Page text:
Financial Times Deutschland says the government's plans are causing outrage across the country. "A handful of politicians are sitting together in Berlin and devastating Germany," writes the paper in an editorial next to a cartoon showing an unhappy German left with nothing but his vest and underpants after his empty-pocketed trousers have been taken away from him. Not a single member of the negotiating teams has come up with any proposals that could be termed forward-looking or confidence inspiring, the paper says. "What's happening in Berlin is an attack on democracy." Ordinary Germans are losing faith in the parliamentary system, it warns darkly. "The makers of the grand coalition are reducing the state to the function of a grand pimp that doesn't give a hoot about rationality, promises or the future -- and which appears to be primarily focused on looking after itself."


by Fran (fran at eurotrib dot com) on Fri Nov 11th, 2005 at 02:36:47 PM EST
Deutsche Welle: Germany's New Government Pact Finally in Place

Germany's main parties on Friday finalized a program for incoming chancellor Angela Merkel's left-right coalition government, ending nearly two months of political uncertainty in Europe's biggest economy.

Merkel's conservative Christian Democrats and the Social Democrats of outgoing German leader Gerhard Schröder -- traditionally bitter rivals -- wrapped up a manifesto of more 130 pages for a four-year term in government.

"I am pleased to tell you that the pact for the second grand coalition at federal level in the history of the federal republic of Germany is finished," a smiling Merkel told reporters.

It ensures Merkel will become Germany's first female chancellor, and comes just ahead of a self-imposed Saturday deadline.

Outgoing SPD leader Franz Müntefering acknowledged that the odds had been against a government straddling the political divide or a so-called "grand coalition", last seen in Germany in the 1960s.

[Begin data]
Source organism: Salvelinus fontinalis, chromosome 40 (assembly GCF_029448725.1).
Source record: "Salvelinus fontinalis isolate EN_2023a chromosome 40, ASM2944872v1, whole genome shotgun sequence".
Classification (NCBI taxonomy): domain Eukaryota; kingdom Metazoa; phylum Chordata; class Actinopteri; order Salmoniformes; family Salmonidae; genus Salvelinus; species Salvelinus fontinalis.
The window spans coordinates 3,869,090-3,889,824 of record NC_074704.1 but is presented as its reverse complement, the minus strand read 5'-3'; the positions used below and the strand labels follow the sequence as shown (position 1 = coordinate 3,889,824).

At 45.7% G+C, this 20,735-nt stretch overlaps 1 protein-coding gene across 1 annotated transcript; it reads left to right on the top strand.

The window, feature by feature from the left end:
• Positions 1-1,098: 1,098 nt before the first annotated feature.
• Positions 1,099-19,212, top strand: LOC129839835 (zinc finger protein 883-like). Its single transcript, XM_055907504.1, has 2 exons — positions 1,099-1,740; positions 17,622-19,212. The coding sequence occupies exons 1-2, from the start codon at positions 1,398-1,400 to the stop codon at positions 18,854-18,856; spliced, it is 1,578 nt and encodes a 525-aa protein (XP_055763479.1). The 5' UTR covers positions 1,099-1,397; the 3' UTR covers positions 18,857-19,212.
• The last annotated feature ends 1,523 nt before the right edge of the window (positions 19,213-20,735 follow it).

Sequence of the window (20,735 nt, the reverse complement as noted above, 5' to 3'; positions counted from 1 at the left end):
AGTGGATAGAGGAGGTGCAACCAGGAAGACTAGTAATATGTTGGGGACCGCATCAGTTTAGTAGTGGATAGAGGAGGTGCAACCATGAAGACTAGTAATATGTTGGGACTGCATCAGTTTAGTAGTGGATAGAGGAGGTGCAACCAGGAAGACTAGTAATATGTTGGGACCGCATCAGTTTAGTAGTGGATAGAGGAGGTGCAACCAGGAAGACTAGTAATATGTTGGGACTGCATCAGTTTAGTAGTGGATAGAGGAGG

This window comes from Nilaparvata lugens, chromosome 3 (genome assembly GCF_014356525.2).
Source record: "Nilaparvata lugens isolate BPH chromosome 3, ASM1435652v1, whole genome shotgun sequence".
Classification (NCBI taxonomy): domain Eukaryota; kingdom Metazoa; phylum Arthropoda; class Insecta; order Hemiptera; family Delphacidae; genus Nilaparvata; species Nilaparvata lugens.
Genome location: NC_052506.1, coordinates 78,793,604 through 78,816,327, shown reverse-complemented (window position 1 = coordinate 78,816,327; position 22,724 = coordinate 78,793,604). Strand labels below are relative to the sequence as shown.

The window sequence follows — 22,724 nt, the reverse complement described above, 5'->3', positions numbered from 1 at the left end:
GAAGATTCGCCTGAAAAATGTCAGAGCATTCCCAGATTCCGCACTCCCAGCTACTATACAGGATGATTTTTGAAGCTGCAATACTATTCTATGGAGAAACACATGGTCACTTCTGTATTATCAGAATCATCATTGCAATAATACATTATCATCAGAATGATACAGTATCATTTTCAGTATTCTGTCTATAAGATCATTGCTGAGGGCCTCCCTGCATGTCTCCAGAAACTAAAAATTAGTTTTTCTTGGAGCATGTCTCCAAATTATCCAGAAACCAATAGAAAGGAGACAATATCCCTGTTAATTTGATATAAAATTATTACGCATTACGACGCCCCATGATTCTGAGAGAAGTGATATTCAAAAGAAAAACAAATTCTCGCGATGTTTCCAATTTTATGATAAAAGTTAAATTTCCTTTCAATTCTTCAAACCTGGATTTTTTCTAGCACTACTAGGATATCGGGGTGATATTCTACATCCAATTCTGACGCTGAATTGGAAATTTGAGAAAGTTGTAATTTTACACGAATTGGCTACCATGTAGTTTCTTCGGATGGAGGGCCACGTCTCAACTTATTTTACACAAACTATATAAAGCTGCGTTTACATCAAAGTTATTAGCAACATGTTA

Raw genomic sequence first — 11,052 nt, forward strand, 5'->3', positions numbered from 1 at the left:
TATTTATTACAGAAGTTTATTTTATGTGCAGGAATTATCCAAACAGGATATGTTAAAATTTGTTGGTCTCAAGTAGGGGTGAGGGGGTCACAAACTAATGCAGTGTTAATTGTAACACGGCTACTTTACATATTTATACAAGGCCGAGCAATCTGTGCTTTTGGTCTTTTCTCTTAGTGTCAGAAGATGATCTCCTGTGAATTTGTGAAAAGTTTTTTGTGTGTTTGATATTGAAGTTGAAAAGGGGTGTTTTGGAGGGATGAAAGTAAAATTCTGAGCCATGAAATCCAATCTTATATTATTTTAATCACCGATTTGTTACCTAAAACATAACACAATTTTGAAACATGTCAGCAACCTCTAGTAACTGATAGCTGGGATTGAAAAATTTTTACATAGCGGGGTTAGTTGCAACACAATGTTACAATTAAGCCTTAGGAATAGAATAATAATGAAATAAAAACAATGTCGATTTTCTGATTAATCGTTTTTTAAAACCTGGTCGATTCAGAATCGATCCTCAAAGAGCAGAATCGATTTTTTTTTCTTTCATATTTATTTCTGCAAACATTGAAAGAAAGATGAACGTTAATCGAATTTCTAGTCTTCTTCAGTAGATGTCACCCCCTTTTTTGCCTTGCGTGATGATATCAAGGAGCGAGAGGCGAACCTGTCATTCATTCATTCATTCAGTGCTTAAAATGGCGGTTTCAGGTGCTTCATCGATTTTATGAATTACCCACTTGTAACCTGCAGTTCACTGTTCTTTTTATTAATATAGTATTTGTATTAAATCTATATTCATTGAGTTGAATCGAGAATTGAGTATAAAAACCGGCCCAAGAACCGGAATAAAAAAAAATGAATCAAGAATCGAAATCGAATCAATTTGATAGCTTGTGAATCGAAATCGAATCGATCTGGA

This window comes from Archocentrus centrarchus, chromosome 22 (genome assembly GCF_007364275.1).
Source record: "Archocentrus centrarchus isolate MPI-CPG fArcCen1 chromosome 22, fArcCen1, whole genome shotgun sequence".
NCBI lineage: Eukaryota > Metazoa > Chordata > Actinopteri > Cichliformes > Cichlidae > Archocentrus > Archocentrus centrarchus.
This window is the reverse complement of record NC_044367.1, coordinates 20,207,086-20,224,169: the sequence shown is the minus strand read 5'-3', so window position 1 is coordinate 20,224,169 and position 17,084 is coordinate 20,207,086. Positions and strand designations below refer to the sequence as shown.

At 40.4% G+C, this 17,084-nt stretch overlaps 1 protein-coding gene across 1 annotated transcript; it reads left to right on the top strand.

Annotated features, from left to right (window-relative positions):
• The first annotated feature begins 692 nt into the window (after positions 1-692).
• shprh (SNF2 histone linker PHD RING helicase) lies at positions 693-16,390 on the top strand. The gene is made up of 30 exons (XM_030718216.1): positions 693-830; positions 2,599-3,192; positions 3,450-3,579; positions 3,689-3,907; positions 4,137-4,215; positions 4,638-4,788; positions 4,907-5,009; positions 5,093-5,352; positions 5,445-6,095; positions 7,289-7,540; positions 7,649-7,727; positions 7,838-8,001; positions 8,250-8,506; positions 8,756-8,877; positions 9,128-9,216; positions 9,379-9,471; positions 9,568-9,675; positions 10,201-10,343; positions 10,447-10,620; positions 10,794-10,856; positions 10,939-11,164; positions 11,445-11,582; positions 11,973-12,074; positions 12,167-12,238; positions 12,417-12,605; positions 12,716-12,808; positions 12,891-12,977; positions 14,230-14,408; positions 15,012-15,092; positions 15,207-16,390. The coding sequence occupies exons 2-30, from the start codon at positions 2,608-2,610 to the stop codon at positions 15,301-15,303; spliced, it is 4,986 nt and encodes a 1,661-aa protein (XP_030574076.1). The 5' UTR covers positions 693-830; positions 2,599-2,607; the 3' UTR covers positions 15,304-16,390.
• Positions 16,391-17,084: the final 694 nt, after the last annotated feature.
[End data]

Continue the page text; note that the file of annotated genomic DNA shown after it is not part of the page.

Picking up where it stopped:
"None of us was prepared for a grand coalition -- none of you
either," he told the joint news conference. "We learned to make compromises."

Germany has been locked in political limbo since an inconclusive September 18 election which forced the Christian Democrats, who managed a narrow victory, to open coalition talks with the Social Democrats.

Friday's deal is the product of last-minute horse-trading on contentious issues such as new taxation and the future of the country's nuclear power plants.

by Fran (fran at eurotrib dot com) on Fri Nov 11th, 2005 at 02:42:29 PM EST
Okaaaay...

so what does this mean really? I would be quite curious to hear about the spectrum of reactions on the Left. From the above article, sounds like business is mad. But Clinton raised taxes on the wealthy and got rid of a deficit...

...so perhaps this is saying they need to do something short term (taxes), to make things better in the long-run (eliminate the deficit). Or am I missing something here? (wouldn't be the first time <heh>)

"Once in awhile we get shown the light, in the strangest of places, if we look at it right" - Hunter/Garcia

by whataboutbob on Fri Nov 11th, 2005 at 03:00:00 PM EST
I guess there will be more comments by tomorrow. Currently there isn't much in English available.
by Fran (fran at eurotrib dot com) on Fri Nov 11th, 2005 at 03:19:41 PM EST
[ Parent ]
You are the true (only?) Buddhist News woman, Fran!

"Once in awhile we get shown the light, in the strangest of places, if we look at it right" - Hunter/Garcia
by whataboutbob on Fri Nov 11th, 2005 at 03:22:17 PM EST
[ Parent ]

poor, poor germany. you people thought that schroeder and fischer and hartz had been bad enough ? well, you're in for a big surprise with that neocon stooge merkel.

when she's finished with you, you'll be happy to be allowed to walk the streets in groups of more than three, and to keep your meager jobs from hordes of chinese gulag dwellers imported to make german companies more 'competitive'.

by name (name@spammez_moi_sivouplait.org) on Fri Nov 11th, 2005 at 04:50:28 PM EST
Putting VAT up is an indirect tax on everyone and will probably result in higher unemployment in the short to medium term. More unemployment is not what Germany needs. Yes getting the rich to pay more tax is good but nothing to celebrate when viewed against VAT going up.
by observer393 on Sat Nov 12th, 2005 at 01:04:20 AM EST